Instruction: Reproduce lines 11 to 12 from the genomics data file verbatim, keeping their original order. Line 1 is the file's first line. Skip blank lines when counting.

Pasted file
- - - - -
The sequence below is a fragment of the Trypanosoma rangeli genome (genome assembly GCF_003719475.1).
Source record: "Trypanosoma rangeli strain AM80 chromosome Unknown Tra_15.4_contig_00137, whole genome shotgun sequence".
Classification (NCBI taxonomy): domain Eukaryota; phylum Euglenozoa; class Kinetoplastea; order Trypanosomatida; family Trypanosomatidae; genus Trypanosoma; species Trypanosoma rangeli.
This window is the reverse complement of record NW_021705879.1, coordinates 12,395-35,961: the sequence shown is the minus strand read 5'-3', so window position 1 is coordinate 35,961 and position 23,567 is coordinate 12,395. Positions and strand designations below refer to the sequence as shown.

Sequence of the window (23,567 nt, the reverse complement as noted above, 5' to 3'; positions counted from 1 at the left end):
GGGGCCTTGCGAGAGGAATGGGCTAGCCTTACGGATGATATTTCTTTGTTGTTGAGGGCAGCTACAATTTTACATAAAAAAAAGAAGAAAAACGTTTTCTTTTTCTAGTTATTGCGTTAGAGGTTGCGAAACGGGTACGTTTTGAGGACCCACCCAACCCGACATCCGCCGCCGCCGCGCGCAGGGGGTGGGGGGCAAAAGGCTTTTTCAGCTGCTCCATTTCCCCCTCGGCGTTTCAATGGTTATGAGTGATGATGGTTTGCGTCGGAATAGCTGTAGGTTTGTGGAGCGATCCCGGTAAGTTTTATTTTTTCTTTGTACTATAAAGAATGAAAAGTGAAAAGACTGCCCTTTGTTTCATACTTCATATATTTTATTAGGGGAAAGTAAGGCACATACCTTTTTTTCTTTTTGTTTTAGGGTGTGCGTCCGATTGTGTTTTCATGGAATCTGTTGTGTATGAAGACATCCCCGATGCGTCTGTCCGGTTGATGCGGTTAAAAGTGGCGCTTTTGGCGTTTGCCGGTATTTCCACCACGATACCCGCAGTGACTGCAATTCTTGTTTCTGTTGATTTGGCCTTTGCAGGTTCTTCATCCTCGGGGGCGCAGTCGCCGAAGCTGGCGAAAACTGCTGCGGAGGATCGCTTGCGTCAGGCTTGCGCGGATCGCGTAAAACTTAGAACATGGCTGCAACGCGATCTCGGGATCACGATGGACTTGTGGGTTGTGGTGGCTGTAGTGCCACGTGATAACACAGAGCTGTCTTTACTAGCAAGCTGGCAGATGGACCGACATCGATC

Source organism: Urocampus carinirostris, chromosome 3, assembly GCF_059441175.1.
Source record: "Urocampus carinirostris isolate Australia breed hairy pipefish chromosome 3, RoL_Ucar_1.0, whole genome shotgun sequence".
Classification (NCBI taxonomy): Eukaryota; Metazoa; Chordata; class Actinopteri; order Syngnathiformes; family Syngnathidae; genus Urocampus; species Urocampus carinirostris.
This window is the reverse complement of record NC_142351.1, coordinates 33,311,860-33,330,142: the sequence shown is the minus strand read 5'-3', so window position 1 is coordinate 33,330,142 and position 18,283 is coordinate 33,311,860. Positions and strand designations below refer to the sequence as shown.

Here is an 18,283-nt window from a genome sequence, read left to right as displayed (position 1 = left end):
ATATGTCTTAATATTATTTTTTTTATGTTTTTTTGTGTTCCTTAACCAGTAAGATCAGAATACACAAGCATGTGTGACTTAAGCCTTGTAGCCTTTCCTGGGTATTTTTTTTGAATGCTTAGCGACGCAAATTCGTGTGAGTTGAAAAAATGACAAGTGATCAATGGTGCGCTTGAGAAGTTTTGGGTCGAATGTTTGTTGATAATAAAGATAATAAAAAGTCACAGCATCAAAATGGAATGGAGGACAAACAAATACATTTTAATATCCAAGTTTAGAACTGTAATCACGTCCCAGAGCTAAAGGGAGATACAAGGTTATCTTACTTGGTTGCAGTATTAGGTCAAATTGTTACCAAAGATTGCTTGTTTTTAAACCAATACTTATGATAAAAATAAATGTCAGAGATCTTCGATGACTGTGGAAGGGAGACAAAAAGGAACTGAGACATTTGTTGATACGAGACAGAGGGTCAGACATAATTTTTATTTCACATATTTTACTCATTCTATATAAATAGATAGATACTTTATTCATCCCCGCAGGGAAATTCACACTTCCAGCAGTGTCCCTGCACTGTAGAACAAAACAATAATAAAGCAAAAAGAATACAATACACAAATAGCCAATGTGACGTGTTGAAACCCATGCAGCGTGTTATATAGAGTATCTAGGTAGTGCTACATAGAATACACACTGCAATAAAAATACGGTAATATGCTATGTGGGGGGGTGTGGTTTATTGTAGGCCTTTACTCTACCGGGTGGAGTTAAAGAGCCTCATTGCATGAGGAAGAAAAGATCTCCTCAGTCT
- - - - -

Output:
Here is an 18,283-nt window from a genome sequence, read left to right as displayed (position 1 = left end):
ATATGTCTTAATATTATTTTTTTTATGTTTTTTTGTGTTCCTTAACCAGTAAGATCAGAATACACAAGCATGTGTGACTTAAGCCTTGTAGCCTTTCCTGGGTATTTTTTTTGAATGCTTAGCGACGCAAATTCGTGTGAGTTGAAAAAATGACAAGTGATCAATGGTGCGCTTGAGAAGTTTTGGGTCGAATGTTTGTTGATAATAAAGATAATAAAAAGTCACAGCATCAAAATGGAATGGAGGACAAACAAATACATTTTAATATCCAAGTTTAGAACTGTAATCACGTCCCAGAGCTAAAGGGAGATACAAGGTTATCTTACTTGGTTGCAGTATTAGGTCAAATTGTTACCAAAGATTGCTTGTTTTTAAACCAATACTTATGATAAAAATAAATGTCAGAGATCTTCGATGACTGTGGAAGGGAGACAAAAAGGAACTGAGACATTTGTTGATACGAGACAGAGGGTCAGACATAATTTTTATTTCACATATTTTACTCATTCTATATAAATAGATAGATACTTTATTCATCCCCGCAGGGAAATTCACACTTCCAGCAGTGTCCCTGCACTGTAGAACAAAACAATAATAAAGCAAAAAGAATACAATACACAAATAGCCAATGTGACGTGTTGAAACCCATGCAGCGTGTTATATAGAGTATCTAGGTAGTGCTACATAGAATACACACTGCAATAAAAATACGGTAATATGCTATGTGGGGGGGTGTGGTTTATTGTAGGCCTTTACTCTACCGGGTGGAGTTAAAGAGCCTCATTGCATGAGGAAGAAAAGATCTCCTCAGTCT